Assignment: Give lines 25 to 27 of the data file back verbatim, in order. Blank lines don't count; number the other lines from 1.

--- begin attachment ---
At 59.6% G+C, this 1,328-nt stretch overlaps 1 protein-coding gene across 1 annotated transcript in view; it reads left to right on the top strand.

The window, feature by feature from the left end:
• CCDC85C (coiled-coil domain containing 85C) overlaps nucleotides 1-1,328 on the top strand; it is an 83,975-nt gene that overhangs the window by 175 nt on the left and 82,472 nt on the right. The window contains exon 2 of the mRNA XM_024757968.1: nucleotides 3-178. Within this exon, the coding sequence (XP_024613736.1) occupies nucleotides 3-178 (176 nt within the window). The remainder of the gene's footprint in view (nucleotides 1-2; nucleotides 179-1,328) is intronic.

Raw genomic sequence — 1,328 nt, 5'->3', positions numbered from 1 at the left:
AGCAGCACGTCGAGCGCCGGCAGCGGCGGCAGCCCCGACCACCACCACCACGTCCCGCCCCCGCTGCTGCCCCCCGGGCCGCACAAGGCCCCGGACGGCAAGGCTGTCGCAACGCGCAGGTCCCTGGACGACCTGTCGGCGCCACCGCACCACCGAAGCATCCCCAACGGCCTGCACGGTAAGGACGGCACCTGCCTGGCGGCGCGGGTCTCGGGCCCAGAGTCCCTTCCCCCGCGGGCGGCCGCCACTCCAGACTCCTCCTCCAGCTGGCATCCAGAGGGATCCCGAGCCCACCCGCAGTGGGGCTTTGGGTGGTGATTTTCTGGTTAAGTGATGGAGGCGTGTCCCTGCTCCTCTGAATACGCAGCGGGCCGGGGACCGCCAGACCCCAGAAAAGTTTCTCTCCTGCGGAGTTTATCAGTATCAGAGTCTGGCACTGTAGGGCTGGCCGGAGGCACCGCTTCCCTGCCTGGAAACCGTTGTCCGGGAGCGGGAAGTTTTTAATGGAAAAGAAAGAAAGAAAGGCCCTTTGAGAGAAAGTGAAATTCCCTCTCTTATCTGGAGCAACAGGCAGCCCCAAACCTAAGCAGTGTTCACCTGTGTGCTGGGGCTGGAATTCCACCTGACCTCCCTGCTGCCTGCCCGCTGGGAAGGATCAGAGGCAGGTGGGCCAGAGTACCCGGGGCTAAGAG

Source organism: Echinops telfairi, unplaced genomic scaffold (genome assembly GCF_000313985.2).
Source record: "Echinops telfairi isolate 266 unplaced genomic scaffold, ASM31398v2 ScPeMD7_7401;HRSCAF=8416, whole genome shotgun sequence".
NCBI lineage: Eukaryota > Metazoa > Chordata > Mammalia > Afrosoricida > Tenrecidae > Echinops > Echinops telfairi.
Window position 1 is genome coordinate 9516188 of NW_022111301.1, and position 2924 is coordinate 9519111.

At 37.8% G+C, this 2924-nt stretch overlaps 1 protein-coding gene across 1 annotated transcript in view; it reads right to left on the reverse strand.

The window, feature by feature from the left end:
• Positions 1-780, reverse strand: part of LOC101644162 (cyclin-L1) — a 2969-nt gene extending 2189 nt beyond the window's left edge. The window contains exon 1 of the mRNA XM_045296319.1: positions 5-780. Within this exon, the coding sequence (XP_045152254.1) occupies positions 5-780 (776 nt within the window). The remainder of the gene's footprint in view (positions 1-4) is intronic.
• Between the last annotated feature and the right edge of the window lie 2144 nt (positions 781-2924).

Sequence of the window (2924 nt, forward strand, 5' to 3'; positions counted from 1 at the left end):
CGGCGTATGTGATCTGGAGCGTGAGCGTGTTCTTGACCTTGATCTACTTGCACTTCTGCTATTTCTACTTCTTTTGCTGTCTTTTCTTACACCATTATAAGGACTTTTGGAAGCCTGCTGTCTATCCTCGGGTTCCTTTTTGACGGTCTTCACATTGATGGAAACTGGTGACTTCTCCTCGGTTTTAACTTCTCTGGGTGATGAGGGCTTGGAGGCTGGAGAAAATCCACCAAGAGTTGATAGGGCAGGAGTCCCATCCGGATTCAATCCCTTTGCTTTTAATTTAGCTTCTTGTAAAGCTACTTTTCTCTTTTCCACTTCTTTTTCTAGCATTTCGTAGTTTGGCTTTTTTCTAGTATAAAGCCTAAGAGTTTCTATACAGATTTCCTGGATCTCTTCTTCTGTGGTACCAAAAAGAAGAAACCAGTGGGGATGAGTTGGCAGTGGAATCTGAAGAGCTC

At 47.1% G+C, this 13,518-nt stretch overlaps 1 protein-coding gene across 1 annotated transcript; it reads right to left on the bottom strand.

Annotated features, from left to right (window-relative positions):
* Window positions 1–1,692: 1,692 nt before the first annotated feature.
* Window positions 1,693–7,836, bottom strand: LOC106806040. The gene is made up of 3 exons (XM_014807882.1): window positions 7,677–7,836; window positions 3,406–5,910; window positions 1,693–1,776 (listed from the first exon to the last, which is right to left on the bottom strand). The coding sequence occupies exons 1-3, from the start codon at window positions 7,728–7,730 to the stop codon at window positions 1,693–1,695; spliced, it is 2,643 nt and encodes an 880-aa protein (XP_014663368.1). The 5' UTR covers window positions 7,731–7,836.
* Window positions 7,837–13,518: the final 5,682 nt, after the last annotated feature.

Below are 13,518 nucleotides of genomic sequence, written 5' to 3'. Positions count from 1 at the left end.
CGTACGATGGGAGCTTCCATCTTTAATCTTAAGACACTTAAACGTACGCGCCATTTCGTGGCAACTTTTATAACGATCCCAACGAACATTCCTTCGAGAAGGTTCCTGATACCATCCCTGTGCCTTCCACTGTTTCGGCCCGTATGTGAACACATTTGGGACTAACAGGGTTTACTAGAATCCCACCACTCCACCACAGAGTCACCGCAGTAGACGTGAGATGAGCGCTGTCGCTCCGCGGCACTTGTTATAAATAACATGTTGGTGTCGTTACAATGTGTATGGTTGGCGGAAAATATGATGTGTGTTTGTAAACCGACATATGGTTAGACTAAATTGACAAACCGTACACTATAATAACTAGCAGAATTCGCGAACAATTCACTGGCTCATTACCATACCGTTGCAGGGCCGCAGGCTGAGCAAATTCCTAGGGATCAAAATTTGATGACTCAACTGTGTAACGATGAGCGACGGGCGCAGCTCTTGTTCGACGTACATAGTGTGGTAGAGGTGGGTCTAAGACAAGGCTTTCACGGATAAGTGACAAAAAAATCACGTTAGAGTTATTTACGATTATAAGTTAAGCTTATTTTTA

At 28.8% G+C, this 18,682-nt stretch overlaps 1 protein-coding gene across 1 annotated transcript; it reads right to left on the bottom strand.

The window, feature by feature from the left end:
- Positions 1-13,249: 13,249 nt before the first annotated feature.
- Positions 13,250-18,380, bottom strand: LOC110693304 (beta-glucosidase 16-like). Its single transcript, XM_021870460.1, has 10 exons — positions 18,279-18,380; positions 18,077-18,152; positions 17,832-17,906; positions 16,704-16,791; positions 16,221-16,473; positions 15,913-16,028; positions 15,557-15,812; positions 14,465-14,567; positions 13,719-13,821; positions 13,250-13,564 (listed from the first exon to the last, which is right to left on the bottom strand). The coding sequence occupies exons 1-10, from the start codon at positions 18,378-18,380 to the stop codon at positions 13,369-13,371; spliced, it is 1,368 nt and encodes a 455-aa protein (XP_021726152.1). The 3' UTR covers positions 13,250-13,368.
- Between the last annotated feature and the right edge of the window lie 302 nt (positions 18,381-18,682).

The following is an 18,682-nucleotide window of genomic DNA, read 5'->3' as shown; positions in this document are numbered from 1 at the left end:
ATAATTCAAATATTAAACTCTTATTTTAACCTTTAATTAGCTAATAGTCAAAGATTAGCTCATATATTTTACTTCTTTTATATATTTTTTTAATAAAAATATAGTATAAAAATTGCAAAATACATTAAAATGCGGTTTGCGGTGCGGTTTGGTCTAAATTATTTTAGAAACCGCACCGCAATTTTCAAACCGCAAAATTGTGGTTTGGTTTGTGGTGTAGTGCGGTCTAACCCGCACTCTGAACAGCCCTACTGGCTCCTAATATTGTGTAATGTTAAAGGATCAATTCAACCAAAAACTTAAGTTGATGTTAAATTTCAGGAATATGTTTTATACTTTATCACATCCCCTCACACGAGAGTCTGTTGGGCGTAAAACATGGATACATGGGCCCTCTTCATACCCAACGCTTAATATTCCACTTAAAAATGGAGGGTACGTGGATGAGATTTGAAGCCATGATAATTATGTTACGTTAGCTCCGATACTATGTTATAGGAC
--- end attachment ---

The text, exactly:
- Positions 1-13,249: 13,249 nt before the first annotated feature.
- Positions 13,250-18,380, bottom strand: LOC110693304 (beta-glucosidase 16-like). Its single transcript, XM_021870460.1, has 10 exons — positions 18,279-18,380; positions 18,077-18,152; positions 17,832-17,906; positions 16,704-16,791; positions 16,221-16,473; positions 15,913-16,028; positions 15,557-15,812; positions 14,465-14,567; positions 13,719-13,821; positions 13,250-13,564 (listed from the first exon to the last, which is right to left on the bottom strand). The coding sequence occupies exons 1-10, from the start codon at positions 18,378-18,380 to the stop codon at positions 13,369-13,371; spliced, it is 1,368 nt and encodes a 455-aa protein (XP_021726152.1). The 3' UTR covers positions 13,250-13,368.
- Between the last annotated feature and the right edge of the window lie 302 nt (positions 18,381-18,682).